In this conflict, cruise missiles have largely functioned to remind the world that both the U.S. and Russian militaries have them.
First use: Late September 2014. The U.S. military launched strikes against the “elite” al-Qaeda operatives known as the Khorasan Group in Syria's northwestern Idlib governorate. U.S. officials said the group was p lotting attacks outside Syria.
Impact: The cruise missile promises precision targeting from a great distance away. In Syria's war, it has largely functioned as a reminder to the world that the U.S. and Russia have active and accurate-enough cruise arsenals that are ready when called upon.
U.S.: Tomahawk land-attack missiles with a range of up to 1,500 miles and a price tag of more than $1.5 million . In the September 2014 strikes, the U.S. Navy launched a total of 47 Tomahawks from the cruiser Philippine Sea in the Arabian Gulf and the destroyer Arleigh Burke in the Red Sea.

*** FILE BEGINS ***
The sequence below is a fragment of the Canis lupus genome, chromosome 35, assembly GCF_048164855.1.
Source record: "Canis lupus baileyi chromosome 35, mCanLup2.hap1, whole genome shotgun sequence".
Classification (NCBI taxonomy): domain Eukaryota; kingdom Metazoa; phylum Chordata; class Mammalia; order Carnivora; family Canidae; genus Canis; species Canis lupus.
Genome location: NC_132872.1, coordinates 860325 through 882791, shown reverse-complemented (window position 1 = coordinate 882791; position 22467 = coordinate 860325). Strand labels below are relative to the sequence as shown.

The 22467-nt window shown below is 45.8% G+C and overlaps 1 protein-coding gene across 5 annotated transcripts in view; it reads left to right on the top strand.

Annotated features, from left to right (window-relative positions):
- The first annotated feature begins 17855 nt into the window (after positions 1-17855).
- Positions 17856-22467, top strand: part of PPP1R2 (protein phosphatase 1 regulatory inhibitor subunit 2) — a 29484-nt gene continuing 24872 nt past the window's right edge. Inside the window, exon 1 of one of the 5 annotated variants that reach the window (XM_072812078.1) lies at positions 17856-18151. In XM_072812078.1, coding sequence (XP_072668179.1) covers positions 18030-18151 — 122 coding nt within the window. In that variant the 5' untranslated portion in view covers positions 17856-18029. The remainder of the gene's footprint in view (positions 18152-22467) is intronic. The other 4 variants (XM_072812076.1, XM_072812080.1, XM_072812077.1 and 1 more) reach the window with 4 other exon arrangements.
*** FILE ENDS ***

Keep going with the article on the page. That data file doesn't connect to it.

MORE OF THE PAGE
The USS Arleigh Burke fires cruise missiles on September 23, 2014. (DOD)
France: SCALP/Stormshadow cruise missiles—which have a range of about 250 km and cost about $930,000 each—were launched from Rafale fighter jets operating out of the UAE and Jordan on December 15, 2015 , marking France's first cruise strikes since the war in Libya, this time against ISIS in western Iraq.
Britain: British warplanes (in this case, from Tornado jets) also launched Stormshadow cruise missiles for the first time against ISIS in late June 2016, hitting targets in western Iraq.
Russia: 3M14T Kalibr land-attack cruise missiles.
In October 2015, Russia fired its first volley of the war: 26 missiles, at least four of which are believed to have crashed somewhere in northwest Iran , according to U.S. military officials. The following month, alarmed by another Russian volley, Iraq closed airports in its northeast region on November 23-24.
A Russian submarine fires missiles from the Mediterranean Sea on December 8, 2015. (RT)
The video below purports to show what some of Russia's volleys looked like from Syrian territory.
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